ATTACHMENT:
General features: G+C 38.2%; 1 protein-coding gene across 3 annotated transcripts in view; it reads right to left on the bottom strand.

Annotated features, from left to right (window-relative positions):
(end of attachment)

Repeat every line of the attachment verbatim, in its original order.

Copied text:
General features: G+C 38.2%; 1 protein-coding gene across 3 annotated transcripts in view; it reads right to left on the bottom strand.

Annotated features, from left to right (window-relative positions):